Above: Pepper spray incident at Occupy Portland. Below: The now infamous UC Davis pepper spray abuse incident.
Former Madison, WI police chief David Couper runs a blog about improving policing. A recent post covers how police can better handle crowds and large protests. Alex Pang sums it up the advise: “Milspec gear, tear gas- bad ideas unless you WANT a riot,” but those are Alex’s words, not Couper’s.
Couper cites some research in Britain on crowd control at football (soccer) games:
“’[L]arge-scale disorder tended to emerge and escalate because indiscriminate, heavy-handed policing generated a group mentality among large numbers of fans that was based on shared perceptions that the police action was illegitimate. This had the effect of drawing ordinary fans into conflict with the police’.
“The finding here is that when a crowd perceives the police as overreacting or being heavy-handed, crowd members have a tendency to stop observing and start taking action. To prevent this from happening, Stott advocates using what he calls a ‘softly, softly’ approach—a low-key approach in which officers mix with and relate to crowd members on the basis of their behavior, rather than their reputation. If police approach a crowd with the expectation that its members are going to make trouble, it often turns out that way. This will not be unfamiliar to Madison residents or their police.”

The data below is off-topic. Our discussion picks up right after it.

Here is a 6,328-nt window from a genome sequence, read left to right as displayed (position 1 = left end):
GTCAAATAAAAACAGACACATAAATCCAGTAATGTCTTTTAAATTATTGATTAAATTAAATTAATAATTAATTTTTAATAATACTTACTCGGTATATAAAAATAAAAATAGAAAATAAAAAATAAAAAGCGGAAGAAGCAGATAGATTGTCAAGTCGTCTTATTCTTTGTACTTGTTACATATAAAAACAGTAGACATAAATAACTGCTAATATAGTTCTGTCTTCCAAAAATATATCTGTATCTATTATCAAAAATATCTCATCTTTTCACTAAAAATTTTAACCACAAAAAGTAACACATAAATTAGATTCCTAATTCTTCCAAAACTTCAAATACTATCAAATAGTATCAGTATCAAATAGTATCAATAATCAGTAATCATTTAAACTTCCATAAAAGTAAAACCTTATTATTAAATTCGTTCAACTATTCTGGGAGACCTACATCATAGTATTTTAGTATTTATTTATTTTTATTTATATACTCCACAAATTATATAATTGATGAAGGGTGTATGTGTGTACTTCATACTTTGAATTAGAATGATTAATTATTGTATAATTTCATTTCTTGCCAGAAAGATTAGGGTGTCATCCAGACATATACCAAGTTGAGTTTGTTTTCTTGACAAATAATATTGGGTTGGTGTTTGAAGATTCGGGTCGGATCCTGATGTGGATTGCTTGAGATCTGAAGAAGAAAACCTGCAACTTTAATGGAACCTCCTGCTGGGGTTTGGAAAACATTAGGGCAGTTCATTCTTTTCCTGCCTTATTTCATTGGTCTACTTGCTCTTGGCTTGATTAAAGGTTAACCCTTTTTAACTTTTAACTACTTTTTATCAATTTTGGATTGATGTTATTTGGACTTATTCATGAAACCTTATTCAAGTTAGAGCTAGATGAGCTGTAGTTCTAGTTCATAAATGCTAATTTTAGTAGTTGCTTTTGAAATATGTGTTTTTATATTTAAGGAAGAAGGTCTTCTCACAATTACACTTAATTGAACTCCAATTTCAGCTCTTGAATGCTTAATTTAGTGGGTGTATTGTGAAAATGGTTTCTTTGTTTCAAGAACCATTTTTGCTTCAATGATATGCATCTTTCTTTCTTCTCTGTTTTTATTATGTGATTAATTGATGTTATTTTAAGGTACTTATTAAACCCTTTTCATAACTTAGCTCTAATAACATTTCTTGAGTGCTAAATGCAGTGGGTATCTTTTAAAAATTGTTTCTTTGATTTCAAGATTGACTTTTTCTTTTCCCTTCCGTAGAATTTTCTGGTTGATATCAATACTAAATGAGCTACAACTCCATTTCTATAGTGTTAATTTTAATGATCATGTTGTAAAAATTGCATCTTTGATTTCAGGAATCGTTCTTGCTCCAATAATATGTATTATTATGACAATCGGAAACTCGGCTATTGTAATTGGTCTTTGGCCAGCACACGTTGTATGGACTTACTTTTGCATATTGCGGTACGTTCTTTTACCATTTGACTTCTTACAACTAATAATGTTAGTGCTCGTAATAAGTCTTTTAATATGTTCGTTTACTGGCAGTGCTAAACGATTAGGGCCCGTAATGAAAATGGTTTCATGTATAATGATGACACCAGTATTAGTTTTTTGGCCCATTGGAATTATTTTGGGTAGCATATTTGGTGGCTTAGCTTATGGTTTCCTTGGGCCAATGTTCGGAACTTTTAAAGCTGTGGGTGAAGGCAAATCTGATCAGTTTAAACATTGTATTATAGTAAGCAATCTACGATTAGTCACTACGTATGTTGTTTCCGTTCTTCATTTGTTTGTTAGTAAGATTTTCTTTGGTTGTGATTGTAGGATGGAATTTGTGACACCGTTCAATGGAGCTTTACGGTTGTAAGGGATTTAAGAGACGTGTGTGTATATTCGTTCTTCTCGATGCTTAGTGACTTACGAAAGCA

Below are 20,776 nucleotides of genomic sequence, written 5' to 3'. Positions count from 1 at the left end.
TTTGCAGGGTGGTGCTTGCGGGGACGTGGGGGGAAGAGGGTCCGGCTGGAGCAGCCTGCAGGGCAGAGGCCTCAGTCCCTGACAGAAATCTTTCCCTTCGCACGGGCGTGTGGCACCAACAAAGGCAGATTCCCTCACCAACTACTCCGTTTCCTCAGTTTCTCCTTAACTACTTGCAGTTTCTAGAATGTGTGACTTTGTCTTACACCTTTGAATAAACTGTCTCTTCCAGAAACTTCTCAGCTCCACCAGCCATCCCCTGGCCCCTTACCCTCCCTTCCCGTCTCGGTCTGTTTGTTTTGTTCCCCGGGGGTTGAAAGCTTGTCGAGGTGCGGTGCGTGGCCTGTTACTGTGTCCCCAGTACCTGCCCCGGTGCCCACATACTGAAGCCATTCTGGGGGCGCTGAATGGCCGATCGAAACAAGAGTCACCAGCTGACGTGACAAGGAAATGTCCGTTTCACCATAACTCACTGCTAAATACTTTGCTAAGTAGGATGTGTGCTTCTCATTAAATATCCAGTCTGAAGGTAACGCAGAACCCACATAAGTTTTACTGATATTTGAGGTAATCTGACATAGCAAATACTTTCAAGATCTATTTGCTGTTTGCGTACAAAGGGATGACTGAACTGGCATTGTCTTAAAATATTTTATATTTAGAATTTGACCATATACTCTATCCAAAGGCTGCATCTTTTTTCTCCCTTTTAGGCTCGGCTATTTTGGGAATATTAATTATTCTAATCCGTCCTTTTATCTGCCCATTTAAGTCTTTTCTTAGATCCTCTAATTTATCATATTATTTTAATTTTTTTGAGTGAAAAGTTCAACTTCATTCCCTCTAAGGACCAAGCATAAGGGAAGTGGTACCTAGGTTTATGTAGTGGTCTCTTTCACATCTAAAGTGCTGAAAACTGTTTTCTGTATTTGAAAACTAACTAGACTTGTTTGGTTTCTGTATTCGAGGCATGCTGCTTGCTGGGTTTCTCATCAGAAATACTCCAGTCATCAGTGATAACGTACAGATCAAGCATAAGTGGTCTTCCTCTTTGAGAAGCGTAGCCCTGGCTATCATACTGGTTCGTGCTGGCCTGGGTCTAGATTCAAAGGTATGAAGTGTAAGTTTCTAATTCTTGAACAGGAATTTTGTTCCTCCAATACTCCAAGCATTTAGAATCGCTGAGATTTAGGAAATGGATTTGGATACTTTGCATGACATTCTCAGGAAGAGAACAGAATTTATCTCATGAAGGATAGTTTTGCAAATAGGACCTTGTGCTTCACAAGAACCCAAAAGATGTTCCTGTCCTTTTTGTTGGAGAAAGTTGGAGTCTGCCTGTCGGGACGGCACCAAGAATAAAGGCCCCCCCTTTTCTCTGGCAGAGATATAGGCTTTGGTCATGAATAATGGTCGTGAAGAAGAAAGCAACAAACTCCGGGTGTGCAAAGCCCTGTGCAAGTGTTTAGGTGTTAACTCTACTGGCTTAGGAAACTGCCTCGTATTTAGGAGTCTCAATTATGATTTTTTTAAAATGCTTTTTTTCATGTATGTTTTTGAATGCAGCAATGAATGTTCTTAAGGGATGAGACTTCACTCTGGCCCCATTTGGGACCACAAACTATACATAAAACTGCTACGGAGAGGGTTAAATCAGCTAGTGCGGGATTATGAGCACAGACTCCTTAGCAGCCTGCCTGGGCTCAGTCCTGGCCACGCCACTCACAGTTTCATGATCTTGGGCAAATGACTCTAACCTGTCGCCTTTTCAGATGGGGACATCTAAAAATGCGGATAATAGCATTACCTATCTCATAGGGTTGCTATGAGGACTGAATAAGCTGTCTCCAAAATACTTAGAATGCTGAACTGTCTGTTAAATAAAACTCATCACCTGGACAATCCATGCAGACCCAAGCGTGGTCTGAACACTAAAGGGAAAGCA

Couper offers various bits of practical advise for the police, including:
Be able to protect officers working with the crowd. If the situation warrants it, we have a tactical unit (with full protective equipment) on standby in a location near the demonstration but out of sight. They are available as an emergency response to protect or rescue officers in or others in danger of being harmed. Their mission is to protect people first and property second. Deploying the emergency response team is a last-ditch tactic and will indicate that we have not been effective in managing the crowd with softer methods.